How to Get Stronger With Suspension Training (Without Going to the Gym)

I have had the habit of exercising regularly for over 20 years and have gone through more phases than the moon over the decades.

The combination of elliptical and Nautilus training that was popular in the late 90s and early 2000s? Check. Training Camp? Kickboxing? Spin classes? Yeah. I’ve run a couple of marathons. When I got injured while running, I trained and completed the two mile swim in the Hudson. (There is no mutant disease yet!)

Then I discovered barbell training – deadlifts, squats, bench presses and overhead presses – combined with Iyengar yoga to keep my strong muscles flexible.

I loved lifting heavy things, but sticking to my routine got tricky when I started traveling regularly (in Before Times). It was not easy to find a gym with free-standing barbells, they were often located far from my accommodation and the places I wanted to visit, and day passes were expensive.

I needed an inexpensive, affordable workout that would allow me to stay strong enough to return to strength training when I returned to my home gym. Even after the pandemic ruined my travel plans, I still needed an alternative to the gym – first because of isolation and then because of my immunodeficiency status.

Discover Suspension Workout : Using suspension straps to increase resistance and instability to bodyweight exercises.

It’s been over a year since I started my WOFH (workout from home) regimen: three 20-minute lift-off workouts per week plus daily walks.

To my surprise, I am now 10 pounds lighter and slimmer. I am functionally strong, which I did not expect. What’s more, I am less likely to get injured during exercise and recover without the need for regular physical therapy sessions, as opposed to when I was lifting weights.

As with all exercise programs, individual results may vary. However, if the Delta option makes you wary of gym use, or you can’t afford or don’t have room for a well-stocked home gym, or you’re just looking for a quick and effective workout, you can work out just about anywhere, no matter your level. fitness, consider adding interruptions to your exercise regimen.

What to Look for in a Harness Training Kit

Using hanging straps or ropes as exercise equipment is nothing new: check out the adorable illustrations and instructions on pages 43-50 of the 1866 book Sports for Boys: A Storehouse of Fine Fun for Young People .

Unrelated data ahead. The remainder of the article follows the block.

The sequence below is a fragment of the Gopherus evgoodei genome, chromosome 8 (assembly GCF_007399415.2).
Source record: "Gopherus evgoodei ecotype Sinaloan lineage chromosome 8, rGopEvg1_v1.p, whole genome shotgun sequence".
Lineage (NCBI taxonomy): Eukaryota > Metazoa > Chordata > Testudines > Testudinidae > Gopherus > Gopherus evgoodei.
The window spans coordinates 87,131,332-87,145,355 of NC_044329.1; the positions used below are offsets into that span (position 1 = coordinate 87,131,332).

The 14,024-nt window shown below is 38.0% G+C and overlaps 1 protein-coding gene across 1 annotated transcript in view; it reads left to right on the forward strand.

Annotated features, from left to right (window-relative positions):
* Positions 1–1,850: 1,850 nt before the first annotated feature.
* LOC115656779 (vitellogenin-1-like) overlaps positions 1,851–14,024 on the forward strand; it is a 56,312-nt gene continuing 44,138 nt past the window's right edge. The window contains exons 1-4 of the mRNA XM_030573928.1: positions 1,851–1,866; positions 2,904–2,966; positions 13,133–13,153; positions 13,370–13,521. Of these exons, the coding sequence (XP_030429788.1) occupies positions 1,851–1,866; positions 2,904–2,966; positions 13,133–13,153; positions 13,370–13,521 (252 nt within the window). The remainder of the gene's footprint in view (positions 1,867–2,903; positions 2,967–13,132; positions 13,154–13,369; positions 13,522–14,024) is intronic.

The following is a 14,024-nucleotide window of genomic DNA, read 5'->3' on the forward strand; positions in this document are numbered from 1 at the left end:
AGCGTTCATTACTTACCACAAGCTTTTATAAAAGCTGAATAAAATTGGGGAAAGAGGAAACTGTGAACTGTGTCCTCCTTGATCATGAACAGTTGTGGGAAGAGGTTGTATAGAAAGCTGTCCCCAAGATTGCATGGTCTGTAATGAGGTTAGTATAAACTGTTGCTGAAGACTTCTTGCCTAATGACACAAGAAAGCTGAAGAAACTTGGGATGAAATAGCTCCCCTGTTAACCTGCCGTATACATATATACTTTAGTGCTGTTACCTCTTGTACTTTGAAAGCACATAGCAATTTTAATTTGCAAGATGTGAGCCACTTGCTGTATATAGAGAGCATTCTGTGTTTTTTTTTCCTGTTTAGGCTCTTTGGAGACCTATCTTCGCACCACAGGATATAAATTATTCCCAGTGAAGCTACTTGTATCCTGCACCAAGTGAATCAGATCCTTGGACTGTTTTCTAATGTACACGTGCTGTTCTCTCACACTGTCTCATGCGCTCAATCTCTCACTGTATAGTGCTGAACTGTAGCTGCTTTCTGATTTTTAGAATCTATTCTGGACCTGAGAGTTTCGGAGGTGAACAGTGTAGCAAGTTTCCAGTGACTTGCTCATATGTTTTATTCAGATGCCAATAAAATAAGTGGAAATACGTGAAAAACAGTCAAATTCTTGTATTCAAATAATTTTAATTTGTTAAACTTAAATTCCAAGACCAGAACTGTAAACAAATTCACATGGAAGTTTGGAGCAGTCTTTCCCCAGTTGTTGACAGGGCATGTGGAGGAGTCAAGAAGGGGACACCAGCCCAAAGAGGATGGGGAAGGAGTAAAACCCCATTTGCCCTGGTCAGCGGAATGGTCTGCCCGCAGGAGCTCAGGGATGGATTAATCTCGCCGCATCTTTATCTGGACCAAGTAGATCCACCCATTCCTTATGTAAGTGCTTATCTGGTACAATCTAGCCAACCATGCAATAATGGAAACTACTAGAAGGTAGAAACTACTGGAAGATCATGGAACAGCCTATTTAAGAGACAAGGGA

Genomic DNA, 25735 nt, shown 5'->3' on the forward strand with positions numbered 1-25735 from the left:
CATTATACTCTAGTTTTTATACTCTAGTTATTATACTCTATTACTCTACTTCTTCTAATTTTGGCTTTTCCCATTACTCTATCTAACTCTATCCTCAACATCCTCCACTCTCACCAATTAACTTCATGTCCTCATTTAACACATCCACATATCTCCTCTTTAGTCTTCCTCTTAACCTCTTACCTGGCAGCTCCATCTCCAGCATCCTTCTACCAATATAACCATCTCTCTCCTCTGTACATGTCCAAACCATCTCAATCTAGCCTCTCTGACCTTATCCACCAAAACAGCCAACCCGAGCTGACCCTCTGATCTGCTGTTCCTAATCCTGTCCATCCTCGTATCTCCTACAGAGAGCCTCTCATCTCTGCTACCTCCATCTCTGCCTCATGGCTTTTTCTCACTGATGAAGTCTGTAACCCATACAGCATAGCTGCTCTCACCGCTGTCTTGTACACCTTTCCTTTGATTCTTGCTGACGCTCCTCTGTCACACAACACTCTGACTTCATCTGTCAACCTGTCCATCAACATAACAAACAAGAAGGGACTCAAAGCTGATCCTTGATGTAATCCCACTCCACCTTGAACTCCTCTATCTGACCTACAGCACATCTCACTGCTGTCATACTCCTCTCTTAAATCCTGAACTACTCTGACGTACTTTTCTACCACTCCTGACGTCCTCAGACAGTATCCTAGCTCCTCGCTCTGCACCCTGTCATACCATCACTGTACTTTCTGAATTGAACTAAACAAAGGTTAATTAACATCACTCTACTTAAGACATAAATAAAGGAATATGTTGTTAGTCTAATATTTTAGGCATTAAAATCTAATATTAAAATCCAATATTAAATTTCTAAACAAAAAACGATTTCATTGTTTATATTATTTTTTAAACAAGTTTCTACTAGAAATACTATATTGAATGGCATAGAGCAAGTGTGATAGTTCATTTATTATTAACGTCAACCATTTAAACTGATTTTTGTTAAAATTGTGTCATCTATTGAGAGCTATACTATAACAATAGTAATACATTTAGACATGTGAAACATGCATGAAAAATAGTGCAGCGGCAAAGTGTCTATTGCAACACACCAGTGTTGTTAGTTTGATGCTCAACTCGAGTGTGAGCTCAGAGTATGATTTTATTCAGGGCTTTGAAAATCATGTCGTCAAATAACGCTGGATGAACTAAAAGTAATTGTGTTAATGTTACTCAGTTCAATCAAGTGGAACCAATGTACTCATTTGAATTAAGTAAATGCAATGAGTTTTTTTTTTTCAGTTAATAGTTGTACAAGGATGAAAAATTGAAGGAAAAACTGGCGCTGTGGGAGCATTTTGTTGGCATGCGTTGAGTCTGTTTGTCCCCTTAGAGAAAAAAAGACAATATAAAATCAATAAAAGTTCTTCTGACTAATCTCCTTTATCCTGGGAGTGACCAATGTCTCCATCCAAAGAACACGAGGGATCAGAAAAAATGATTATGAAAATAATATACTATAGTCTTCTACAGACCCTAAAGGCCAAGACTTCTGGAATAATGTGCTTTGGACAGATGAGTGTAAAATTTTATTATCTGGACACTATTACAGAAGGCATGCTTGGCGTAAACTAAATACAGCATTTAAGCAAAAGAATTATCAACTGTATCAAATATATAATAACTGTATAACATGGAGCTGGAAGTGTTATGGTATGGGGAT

Nowadays, however, people are integrating suspension workout and TRX workout, the brand that popularized this system for the general fitness market. However, several companies manufacture suspension training kits at different prices. ( Mine , which I bought a couple of years ago and which seems to have been discontinued, costs about $ 30; Amazon currently shows a price range of $ 45 to $ 250).

Most kits weigh a pound or two (I have 1.2 pounds), assemble to fit easily into luggage, and can turn any room and many open spaces into a makeshift gym.

The basic system includes:

  • long adjustable strap
  • two handles that you attach to each end of the strap
  • multiple anchors for different settings, from hanging it over a door to a hinge around a branch, a rung, a railing, a lamppost … anything that actually holds your weight
  • drawstring storage bag
  • assembly instructions and a basic workout guide showing the different exercises you can do

As far as I can tell, the more expensive versions use more durable materials such as outdoor workout rubber grips instead of standard foam; have a sleeker or lighter design; and / or offer access to online training programs and apps. One feature my version lacks is the seam that holds the two ends of the center strap firmly, so you can only pull one handle at a time without the entire strap going through the D-ring. (Likewise, when jogging on thehamstring with the legs in the grips, the center strap will swing up and down.) This is a bit of a niggle that requires me to grab both arms when doing exercises with one arm. However, if I knew, I would buy one with this feature.

Another factor to consider when purchasing a suspension machine is, of course, how much weight the straps will hold. If you use it correctly, most shoes should hold your weight well; However, if you’re concerned, this affordable option claims to have been tested to maintain a body weight of 400 pounds. ( 350 pounds appears to be the maximum body weight limit for the various TRX versions.)

While most coaches have basic training guidelines, the keyword is “basic”. I have an online fitness trainer so she changes my workouts perfectly every six weeks or so.

However, a quick YouTube search reveals many suspension exercises that can be combined into a good workout. You can even buy something like this very affordable stack of cards, which offers you 52 separate exercises that you can mix and match. (In training, I do as many rounds of a superset of 5 exercises – a mixture of arm, leg, and body movements – as I can in 20 minutes.)

You can attach your harness trainer anywhere as long as it can support your weight.

I will anchor my suspension straps across the doorway to make sure the door opens away from you or by wrapping it around the pull-up bar of the door of glory. However, much more adventurous people than I have wrapped them around sturdy branches of trees, crossbeams in open parks, and even railings of bridges and lampposts. Here’s a good video on how to set up your hardware safely; remember to tighten the straps well before starting your workout to make sure your rig will hold up.

Suspension training increases the versatility and intensity of bodyweight training.

We have already discussed the value of bodyweight training . When done in good shape and at an intensity that challenges your muscles, exercises such as push-ups, squats, dips, bridges, lunges, planks, and burpees increase strength and endurance , can increase bone mass, and provide other benefits . Bodyweight training is strength training: no equipment required, easy to start at any time, and when done safely, it is great for all fitness levels.